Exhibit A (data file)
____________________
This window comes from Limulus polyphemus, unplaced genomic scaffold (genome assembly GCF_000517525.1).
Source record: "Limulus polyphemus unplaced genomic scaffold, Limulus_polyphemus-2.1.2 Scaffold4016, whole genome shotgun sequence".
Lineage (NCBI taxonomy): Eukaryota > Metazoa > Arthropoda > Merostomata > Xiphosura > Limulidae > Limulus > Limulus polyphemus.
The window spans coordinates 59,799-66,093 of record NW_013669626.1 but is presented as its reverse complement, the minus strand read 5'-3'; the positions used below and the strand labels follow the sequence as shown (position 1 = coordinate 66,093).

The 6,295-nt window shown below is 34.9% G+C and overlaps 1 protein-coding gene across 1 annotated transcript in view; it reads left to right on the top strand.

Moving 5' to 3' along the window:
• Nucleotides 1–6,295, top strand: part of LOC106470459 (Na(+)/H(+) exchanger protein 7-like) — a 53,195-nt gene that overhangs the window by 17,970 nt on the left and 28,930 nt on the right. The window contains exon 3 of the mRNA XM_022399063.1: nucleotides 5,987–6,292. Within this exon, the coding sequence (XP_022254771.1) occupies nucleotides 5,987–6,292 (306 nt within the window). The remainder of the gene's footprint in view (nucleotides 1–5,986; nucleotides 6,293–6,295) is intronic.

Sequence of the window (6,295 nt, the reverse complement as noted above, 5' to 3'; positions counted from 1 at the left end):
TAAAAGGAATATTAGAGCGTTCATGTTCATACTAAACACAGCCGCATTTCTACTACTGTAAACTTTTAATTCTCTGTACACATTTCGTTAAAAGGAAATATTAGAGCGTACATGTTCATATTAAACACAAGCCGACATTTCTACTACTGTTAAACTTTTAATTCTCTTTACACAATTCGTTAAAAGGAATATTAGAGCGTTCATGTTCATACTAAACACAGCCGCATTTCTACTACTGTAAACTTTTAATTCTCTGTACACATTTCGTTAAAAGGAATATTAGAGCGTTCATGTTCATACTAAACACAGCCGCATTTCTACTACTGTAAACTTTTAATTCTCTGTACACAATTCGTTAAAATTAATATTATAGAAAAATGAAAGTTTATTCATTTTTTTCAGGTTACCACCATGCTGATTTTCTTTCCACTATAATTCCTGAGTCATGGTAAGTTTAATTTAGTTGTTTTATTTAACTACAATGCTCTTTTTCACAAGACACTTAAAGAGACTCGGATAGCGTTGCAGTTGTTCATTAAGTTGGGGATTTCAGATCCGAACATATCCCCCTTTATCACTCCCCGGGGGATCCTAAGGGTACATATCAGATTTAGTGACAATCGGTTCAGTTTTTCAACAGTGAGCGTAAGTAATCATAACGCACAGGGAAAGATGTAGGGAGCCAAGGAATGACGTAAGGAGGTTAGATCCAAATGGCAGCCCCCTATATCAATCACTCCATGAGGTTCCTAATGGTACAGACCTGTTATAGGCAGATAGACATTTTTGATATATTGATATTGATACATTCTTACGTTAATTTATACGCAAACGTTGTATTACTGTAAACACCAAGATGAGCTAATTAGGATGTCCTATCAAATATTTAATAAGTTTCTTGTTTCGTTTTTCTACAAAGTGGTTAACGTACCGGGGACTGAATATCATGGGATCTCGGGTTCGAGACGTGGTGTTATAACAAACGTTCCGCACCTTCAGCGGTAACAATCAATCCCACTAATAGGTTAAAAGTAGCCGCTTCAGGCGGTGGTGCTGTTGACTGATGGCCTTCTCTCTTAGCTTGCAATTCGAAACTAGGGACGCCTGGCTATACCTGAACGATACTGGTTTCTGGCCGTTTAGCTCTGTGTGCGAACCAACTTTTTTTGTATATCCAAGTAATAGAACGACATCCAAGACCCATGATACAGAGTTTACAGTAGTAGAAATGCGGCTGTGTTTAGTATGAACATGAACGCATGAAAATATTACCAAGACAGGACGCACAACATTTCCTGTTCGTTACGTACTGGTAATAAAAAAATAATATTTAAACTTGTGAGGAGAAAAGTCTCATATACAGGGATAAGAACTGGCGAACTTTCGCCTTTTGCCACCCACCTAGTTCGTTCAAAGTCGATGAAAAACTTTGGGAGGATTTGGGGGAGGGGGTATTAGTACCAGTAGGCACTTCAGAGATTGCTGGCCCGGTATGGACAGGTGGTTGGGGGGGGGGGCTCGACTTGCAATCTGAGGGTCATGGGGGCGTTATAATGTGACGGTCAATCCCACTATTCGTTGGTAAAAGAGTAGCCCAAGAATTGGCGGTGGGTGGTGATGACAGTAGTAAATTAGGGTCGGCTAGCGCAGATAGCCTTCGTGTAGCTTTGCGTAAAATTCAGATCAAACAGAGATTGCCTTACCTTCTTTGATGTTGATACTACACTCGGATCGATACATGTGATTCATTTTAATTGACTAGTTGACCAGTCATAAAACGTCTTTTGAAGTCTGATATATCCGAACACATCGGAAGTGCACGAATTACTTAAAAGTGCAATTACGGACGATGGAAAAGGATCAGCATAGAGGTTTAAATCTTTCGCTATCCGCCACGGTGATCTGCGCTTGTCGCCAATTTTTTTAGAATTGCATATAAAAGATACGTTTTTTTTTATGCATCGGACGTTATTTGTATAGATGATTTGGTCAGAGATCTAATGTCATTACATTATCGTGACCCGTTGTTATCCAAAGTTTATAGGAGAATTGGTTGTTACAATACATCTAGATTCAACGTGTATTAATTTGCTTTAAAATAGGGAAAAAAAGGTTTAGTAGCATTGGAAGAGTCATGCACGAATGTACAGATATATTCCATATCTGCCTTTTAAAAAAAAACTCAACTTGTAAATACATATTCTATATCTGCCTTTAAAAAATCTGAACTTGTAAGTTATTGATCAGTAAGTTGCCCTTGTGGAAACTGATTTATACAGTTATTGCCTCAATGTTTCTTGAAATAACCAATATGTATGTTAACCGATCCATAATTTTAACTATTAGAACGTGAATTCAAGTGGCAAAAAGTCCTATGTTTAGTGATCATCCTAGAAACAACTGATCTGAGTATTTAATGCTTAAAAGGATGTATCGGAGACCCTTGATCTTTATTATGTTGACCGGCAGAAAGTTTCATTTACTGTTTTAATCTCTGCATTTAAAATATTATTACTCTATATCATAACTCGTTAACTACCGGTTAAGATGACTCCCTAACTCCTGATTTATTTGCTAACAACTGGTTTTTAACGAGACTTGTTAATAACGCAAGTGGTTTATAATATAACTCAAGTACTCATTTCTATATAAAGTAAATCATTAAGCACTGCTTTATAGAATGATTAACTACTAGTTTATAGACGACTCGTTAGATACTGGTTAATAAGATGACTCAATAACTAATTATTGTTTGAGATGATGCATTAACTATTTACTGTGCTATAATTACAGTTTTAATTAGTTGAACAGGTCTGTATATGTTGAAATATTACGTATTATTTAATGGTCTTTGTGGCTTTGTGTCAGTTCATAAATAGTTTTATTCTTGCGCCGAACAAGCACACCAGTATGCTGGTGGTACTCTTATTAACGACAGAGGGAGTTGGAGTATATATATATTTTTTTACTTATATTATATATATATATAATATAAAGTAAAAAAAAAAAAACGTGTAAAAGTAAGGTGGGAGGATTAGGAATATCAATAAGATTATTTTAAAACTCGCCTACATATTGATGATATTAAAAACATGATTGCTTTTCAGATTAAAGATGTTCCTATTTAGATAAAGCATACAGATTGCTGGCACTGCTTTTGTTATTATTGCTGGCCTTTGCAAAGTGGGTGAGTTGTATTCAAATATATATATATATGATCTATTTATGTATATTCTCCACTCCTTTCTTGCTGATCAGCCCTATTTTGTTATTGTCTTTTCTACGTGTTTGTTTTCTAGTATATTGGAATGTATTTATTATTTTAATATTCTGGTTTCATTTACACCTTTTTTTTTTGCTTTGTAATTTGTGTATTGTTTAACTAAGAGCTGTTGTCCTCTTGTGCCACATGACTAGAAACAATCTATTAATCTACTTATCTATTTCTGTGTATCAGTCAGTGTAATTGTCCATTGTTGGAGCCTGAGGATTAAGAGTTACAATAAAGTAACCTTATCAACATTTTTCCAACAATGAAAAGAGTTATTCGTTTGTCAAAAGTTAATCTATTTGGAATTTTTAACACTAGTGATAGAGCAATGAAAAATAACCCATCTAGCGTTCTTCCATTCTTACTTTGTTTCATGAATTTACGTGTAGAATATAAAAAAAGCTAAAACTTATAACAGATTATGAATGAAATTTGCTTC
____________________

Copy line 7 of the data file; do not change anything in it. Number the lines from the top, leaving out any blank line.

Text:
• Nucleotides 1–6,295, top strand: part of LOC106470459 (Na(+)/H(+) exchanger protein 7-like) — a 53,195-nt gene that overhangs the window by 17,970 nt on the left and 28,930 nt on the right. The window contains exon 3 of the mRNA XM_022399063.1: nucleotides 5,987–6,292. Within this exon, the coding sequence (XP_022254771.1) occupies nucleotides 5,987–6,292 (306 nt within the window). The remainder of the gene's footprint in view (nucleotides 1–5,986; nucleotides 6,293–6,295) is intronic.